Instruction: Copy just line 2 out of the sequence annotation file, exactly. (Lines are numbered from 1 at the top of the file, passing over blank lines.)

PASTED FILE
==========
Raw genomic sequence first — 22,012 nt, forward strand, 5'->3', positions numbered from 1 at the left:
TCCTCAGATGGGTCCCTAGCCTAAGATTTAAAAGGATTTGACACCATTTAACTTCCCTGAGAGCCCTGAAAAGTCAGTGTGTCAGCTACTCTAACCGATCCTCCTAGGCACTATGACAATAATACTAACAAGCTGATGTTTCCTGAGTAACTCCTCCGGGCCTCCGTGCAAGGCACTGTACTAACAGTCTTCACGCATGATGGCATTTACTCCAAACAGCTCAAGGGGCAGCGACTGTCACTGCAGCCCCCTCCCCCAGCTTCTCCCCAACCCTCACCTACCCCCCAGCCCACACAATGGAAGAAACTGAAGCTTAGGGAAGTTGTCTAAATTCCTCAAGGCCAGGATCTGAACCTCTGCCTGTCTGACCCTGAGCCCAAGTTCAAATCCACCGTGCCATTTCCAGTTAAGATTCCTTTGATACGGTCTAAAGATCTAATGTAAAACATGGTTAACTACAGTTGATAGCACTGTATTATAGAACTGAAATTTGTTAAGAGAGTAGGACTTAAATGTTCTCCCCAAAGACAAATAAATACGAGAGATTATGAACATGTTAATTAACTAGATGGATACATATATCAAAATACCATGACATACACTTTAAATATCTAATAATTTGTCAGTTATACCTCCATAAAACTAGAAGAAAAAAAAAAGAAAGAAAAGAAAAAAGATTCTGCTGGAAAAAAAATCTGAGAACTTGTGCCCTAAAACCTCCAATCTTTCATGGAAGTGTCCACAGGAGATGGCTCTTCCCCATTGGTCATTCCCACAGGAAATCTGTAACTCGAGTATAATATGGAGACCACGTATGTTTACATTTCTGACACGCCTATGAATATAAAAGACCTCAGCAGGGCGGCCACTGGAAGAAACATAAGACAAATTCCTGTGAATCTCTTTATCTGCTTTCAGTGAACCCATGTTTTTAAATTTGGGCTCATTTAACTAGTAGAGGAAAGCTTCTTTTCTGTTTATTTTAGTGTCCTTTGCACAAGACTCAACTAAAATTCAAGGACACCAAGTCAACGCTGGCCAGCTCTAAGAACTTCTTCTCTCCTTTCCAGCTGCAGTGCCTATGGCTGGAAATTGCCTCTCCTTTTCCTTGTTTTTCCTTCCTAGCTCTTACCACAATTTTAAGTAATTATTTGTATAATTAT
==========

TCCTCAGATGGGTCCCTAGCCTAAGATTTAAAAGGATTTGACACCATTTAACTTCCCTGAGAGCCCTGAAAAGTCAGTGTGTCAGCTACTCTAACCGATCCTCCTAGGCACTATGACAATAATACTAACAAGCTGATGTTTCCTGAGTAACTCCTCCGGGCCTCCGTGCAAGGCACTGTACTAACAGTCTTCACGCATGATGGCATTTACTCCAAACAGCTCAAGGGGCAGCGACTGTCACTGCAGCCCCCTCCCCCAGCTTCTCCCCAACCCTCACCTACCCCCCAGCCCACACAATGGAAGAAACTGAAGCTTAGGGAAGTTGTCTAAATTCCTCAAGGCCAGGATCTGAACCTCTGCCTGTCTGACCCTGAGCCCAAGTTCAAATCCACCGTGCCATTTCCAGTTAAGATTCCTTTGATACGGTCTAAAGATCTAATGTAAAACATGGTTAACTACAGTTGATAGCACTGTATTATAGAACTGAAATTTGTTAAGAGAGTAGGACTTAAATGTTCTCCCCAAAGACAAATAAATACGAGAGATTATGAACATGTTAATTAACTAGATGGATACATATATCAAAATACCATGACATACACTTTAAATATCTAATAATTTGTCAGTTATACCTCCATAAAACTAGAAGAAAAAAAAAAGAAAGAAAAGAAAAAAGATTCTGCTGGAAAAAAAATCTGAGAACTTGTGCCCTAAAACCTCCAATCTTTCATGGAAGTGTCCACAGGAGATGGCTCTTCCCCATTGGTCATTCCCACAGGAAATCTGTAACTCGAGTATAATATGGAGACCACGTATGTTTACATTTCTGACACGCCTATGAATATAAAAGACCTCAGCAGGGCGGCCACTGGAAGAAACATAAGACAAATTCCTGTGAATCTCTTTATCTGCTTTCAGTGAACCCATGTTTTTAAATTTGGGCTCATTTAACTAGTAGAGGAAAGCTTCTTTTCTGTTTATTTTAGTGTCCTTTGCACAAGACTCAACTAAAATTCAAGGACACCAAGTCAACGCTGGCCAGCTCTAAGAACTTCTTCTCTCCTTTCCAGCTGCAGTGCCTATGGCTGGAAATTGCCTCTCCTTTTCCTTGTTTTTCCTTCCTAGCTCTTACCACAATTTTAAGTAATTATTTGTATAATTAT